This, like the Flash post, is an angry post. Also like Flash, I have a class that consists basically of “learn to use this Adobe product.” That’s not inherently bad, but it has some problems - especially when you combine it with a textbook that is also a sales brochure for the thing that it’s teaching you to use. I think that that’s unethical and usually a sign of a cruddy textbook.
Dreamweaver, like Flash, is basically past its sell-by date. Its feature-set is best for the low-end, but as a member of Adobe’s Creative Suite of apps, it’s priced for the high end. If you’re just tinkering with web sites, with static pages, it might be helpful - but it’s also quite likely to be overwhelming. If you’re on the high end, writing web content in PHP/Ruby/Python, Dreamweaver is probably going to be inadequate, especially if you’ve already got your own IDE and content management. I can’t see a good spot in the market for it. I’ll grant that it would have been an amazing tool to have in 1999, and to Macromedia’s credit, it was pretty dang good in 1999. But it hasn’t been 1999 for a long time now.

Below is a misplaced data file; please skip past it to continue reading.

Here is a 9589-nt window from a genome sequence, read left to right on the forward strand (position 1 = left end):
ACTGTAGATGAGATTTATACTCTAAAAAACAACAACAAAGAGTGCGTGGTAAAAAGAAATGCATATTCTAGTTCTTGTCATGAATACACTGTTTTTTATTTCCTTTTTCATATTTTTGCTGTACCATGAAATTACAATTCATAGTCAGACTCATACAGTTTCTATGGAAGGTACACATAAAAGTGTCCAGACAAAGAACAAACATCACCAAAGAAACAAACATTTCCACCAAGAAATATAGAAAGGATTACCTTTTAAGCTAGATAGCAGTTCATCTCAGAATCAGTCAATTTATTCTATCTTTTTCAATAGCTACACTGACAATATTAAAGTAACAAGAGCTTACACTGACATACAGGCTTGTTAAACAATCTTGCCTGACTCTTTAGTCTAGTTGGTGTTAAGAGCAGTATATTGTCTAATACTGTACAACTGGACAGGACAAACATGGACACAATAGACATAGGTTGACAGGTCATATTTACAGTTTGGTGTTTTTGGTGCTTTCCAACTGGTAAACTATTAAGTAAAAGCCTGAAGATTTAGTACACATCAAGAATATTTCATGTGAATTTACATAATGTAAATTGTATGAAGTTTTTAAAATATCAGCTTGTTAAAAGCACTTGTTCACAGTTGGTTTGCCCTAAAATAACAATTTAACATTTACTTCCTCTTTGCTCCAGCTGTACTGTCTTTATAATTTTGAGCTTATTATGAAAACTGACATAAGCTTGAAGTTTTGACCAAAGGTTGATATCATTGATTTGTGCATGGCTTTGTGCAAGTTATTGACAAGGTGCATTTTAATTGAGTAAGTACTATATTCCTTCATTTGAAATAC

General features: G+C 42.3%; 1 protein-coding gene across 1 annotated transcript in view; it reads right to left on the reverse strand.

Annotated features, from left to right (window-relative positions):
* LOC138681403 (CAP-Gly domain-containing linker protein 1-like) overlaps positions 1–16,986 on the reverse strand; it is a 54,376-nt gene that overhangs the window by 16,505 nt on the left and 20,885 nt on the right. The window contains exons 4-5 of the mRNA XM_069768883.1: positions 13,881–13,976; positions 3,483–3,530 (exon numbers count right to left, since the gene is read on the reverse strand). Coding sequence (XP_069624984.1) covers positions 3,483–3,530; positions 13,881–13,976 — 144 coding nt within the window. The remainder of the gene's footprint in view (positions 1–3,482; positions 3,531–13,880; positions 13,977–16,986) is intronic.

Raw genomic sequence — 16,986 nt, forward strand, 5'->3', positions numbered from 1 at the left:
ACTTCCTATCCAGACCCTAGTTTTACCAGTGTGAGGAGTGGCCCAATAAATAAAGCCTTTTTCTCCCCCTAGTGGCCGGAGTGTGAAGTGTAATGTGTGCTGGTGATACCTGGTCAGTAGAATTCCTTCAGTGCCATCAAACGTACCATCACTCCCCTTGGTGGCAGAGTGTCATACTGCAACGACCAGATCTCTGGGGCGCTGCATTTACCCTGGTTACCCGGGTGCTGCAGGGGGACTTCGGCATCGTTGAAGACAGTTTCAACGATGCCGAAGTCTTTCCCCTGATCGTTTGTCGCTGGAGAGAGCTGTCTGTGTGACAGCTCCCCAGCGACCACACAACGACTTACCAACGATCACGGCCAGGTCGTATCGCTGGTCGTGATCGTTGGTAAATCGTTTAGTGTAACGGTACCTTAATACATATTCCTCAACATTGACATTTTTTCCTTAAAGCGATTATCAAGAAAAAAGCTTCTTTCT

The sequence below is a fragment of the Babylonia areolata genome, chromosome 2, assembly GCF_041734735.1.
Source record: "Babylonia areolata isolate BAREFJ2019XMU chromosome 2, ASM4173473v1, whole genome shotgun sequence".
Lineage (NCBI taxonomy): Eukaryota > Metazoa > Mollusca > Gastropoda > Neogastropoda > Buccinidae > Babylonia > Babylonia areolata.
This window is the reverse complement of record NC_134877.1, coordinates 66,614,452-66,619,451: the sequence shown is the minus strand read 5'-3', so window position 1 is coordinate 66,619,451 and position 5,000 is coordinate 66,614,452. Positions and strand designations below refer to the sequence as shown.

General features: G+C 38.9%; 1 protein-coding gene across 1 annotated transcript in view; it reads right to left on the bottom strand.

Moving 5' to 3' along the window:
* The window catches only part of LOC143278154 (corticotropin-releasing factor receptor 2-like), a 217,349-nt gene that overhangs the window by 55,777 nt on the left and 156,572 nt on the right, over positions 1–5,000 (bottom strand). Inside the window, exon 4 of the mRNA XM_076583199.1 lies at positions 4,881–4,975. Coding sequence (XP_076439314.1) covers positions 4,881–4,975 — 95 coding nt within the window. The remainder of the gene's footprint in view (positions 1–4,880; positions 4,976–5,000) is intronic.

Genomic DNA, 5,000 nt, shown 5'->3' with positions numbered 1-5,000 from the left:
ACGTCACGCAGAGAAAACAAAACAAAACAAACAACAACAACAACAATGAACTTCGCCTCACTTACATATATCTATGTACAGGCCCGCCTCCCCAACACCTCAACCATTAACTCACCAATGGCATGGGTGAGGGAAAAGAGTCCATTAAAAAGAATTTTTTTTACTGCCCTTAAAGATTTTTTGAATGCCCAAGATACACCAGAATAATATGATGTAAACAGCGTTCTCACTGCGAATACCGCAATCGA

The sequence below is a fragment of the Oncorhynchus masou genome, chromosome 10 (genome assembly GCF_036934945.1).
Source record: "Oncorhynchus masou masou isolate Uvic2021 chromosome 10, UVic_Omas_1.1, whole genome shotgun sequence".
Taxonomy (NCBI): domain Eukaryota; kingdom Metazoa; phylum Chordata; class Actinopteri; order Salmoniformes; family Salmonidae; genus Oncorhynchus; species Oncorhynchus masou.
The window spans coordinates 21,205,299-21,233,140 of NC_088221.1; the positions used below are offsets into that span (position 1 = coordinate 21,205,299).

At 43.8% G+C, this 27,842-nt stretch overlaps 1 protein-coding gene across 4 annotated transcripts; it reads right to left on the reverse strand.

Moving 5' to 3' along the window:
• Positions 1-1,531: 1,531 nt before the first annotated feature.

Modern web content creation has simply outgrown Dreamweaver. This is less speculative than with Flash - Dreamweaver is straight-up inadequate, and its presence in business environments is a sign of clinging to legacy commitments that are long-term losers. Anything Dreamweaver can do can probably be accomplished for free with fewer licensing headaches and a lower workstation and server resource footprint.